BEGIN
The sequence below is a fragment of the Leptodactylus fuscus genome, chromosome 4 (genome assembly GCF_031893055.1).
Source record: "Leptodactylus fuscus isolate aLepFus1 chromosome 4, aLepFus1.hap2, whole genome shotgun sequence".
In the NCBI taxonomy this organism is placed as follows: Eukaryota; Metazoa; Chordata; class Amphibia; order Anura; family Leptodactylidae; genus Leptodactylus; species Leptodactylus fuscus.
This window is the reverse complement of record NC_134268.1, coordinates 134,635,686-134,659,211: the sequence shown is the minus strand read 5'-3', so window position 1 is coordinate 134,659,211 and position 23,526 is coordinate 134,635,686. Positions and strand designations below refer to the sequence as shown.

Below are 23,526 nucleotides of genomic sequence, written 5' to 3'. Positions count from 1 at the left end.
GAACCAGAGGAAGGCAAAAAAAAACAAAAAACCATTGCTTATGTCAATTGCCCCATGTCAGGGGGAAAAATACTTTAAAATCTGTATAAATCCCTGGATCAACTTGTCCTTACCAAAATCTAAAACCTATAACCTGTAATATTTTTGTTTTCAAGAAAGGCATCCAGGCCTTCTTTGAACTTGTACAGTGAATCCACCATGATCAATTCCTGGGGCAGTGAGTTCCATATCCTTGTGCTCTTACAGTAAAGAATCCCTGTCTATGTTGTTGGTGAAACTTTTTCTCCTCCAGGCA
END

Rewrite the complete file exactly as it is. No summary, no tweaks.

The sequence below is a fragment of the Leptodactylus fuscus genome, chromosome 4 (genome assembly GCF_031893055.1).
Source record: "Leptodactylus fuscus isolate aLepFus1 chromosome 4, aLepFus1.hap2, whole genome shotgun sequence".
In the NCBI taxonomy this organism is placed as follows: Eukaryota; Metazoa; Chordata; class Amphibia; order Anura; family Leptodactylidae; genus Leptodactylus; species Leptodactylus fuscus.
This window is the reverse complement of record NC_134268.1, coordinates 134,635,686-134,659,211: the sequence shown is the minus strand read 5'-3', so window position 1 is coordinate 134,659,211 and position 23,526 is coordinate 134,635,686. Positions and strand designations below refer to the sequence as shown.

Below are 23,526 nucleotides of genomic sequence, written 5' to 3'. Positions count from 1 at the left end.
GAACCAGAGGAAGGCAAAAAAAAACAAAAAACCATTGCTTATGTCAATTGCCCCATGTCAGGGGGAAAAATACTTTAAAATCTGTATAAATCCCTGGATCAACTTGTCCTTACCAAAATCTAAAACCTATAACCTGTAATATTTTTGTTTTCAAGAAAGGCATCCAGGCCTTCTTTGAACTTGTACAGTGAATCCACCATGATCAATTCCTGGGGCAGTGAGTTCCATATCCTTGTGCTCTTACAGTAAAGAATCCCTGTCTATGTTGTTGGTGAAACTTTTTCTCCTCCAGGCA